How Culinary Programs Replace Homelessness, Addiction, and Incarceration in DC

How Culinary Programs Replace Homelessness, Addiction, and Incarceration in DC

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It's important that we're giving back to communities in need. And my take is that it's most important for people to put food on the table, and then a roof over that table. To help facilitate this, I supported the DC Central Kitchen. One way I did that was to help 'em get some new ovens that we're just delivered.

Since the founding of DC Central Kitchen in 1989, they've prepared 27 million meals for their low-income and at-risk neighbors. That’s a lot of meals, and the real deal, but they don't want you to mistake them for a soup kitchen. (Here's stories from some of the folks who have gone through DC Central Kitchen's programs…)

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DC Central Kitchen (DCCK) was founded by a young nightclub manager, Robert Egger. Egger was frustrated with the programs that fed DC residents who were homeless, and wanted to rearrange DC’s existing resources in ways that would ultimately liberate hungry and homeless individuals from poverty.

Operations began with the leftover food from George H.W. Bush’s inauguration, a refrigerated van, and deliveries to area shelters. A few months later, DCCK secured its own kitchen space and launched a Culinary Job Training program for residents of those shelters. This is about giving resources and access to more opportunities for people who could use it.

IMG_0848The org continued to grow, and helped start more than 60 like-minded community kitchens nationwide through the 1990s. In 2001, Egger launched The Campus Kitchens Project, a project to replicate DCCK’s core activities at college and high schools across the country. In this last academic year alone, they've empowered 23,000 student volunteers to implement their model on 53 high school and college campuses across the country.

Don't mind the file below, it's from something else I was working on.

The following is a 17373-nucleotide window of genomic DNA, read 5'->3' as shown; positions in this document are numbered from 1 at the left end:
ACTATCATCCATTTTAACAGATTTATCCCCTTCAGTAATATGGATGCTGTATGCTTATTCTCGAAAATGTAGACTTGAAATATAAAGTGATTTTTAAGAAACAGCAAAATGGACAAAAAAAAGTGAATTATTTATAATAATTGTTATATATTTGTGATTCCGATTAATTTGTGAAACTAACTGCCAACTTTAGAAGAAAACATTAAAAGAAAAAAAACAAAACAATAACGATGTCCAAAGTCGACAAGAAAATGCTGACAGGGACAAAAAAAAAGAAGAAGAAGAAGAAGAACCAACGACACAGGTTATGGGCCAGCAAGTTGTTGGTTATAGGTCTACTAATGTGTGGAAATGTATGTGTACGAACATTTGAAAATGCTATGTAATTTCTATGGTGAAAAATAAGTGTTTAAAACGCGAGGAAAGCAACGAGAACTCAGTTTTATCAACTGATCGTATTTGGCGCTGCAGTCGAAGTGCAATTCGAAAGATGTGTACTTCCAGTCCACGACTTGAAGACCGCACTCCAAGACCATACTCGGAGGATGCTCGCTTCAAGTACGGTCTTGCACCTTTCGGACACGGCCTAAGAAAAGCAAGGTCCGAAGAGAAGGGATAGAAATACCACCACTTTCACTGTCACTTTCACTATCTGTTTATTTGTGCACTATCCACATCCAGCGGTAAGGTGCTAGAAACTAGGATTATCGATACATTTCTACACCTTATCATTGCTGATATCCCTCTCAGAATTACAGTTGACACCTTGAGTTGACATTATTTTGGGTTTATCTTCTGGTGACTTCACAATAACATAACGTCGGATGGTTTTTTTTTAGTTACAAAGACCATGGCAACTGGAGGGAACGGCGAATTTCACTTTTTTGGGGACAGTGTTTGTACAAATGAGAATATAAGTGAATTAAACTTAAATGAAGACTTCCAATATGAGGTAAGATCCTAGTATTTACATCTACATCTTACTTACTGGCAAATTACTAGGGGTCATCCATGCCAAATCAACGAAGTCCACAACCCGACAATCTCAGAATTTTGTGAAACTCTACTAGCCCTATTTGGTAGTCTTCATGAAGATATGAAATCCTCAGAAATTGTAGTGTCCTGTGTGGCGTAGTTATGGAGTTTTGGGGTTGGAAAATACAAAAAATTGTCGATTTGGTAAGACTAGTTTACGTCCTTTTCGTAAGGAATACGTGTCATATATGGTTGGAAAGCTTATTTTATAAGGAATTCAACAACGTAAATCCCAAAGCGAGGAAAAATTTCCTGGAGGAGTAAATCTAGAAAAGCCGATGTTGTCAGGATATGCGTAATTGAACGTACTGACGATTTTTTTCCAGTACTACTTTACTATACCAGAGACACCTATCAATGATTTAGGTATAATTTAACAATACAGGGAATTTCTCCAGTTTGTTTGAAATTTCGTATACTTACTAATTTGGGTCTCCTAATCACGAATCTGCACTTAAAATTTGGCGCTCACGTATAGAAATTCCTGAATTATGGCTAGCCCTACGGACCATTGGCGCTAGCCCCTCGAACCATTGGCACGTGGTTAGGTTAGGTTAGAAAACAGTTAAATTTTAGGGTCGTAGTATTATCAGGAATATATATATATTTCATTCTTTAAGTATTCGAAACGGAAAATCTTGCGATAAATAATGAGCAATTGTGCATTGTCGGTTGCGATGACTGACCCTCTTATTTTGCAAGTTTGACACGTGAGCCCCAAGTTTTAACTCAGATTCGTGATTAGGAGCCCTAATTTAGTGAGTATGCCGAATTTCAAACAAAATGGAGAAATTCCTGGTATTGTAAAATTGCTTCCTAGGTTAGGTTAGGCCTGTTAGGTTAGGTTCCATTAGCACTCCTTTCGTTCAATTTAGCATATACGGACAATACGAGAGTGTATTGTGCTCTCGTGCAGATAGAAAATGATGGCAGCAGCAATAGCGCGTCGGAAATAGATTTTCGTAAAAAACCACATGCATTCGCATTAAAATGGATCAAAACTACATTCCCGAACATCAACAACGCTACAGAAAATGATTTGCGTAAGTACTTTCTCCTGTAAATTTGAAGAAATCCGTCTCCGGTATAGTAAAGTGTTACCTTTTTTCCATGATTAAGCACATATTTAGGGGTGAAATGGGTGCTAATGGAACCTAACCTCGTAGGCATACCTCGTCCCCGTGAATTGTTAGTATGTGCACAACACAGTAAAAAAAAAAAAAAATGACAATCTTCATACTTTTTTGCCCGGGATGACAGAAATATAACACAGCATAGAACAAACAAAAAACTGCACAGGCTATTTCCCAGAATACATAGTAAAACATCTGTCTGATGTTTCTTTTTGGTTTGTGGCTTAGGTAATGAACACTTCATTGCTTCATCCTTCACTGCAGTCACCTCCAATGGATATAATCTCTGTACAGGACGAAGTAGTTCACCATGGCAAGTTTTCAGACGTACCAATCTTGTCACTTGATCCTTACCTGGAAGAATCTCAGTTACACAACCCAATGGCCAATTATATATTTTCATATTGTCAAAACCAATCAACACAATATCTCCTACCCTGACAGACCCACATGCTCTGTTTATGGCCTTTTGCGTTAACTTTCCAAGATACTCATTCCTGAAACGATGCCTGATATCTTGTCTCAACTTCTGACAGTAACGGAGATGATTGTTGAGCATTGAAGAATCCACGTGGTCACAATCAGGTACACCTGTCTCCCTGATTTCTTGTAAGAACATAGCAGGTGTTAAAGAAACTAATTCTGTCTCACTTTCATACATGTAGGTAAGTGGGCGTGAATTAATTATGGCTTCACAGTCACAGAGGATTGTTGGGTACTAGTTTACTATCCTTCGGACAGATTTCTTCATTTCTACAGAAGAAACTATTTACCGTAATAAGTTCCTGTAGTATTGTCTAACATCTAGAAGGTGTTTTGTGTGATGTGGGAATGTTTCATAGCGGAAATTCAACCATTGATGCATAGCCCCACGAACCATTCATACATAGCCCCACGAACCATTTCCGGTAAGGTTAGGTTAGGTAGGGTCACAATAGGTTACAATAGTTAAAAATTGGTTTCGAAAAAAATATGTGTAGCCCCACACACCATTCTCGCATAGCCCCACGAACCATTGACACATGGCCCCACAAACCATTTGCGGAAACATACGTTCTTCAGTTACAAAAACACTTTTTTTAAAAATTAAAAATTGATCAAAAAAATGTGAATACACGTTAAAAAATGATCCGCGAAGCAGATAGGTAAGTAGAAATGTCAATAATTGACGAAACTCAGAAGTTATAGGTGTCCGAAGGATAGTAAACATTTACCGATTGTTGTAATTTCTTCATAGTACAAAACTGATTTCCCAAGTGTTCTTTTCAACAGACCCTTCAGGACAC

Every single day, despite not having any AC, DC Central Kitchen provides 5,000 meals, distributed at little or no cost to 82 nearby homeless shelters, transitional homes, and nonprofit organizations, saving them money and feeding the community.

Mentioned earlier, the Culinary Job Training program is still running, and is for unemployed folks who want to replace homelessness, addiction, and incarceration with new careers and a different way of life. These are the folks who are making sure that DCCK's recipes are cooked and the ovens are filled with food. 

DC Central Kitchen's School Food Program serves 6,800 healthy, locally-sourced, scratch-cooked meals to 3,600 low-income DC schoolchildren every day, helping to ensure that school meals are nutritious, affordable, and sustainable. And their Healthy Corners program delivers fresh produce and healthy snacks to 67 corner stores in DC’s ‘food deserts,’ where access to nutritious food options is limited. Because of these initiatives, more than half of their income is through social enterprise, but they've still got a pretty big monthly budget…

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This is a big deal, and if you're able, please join me in giving back.

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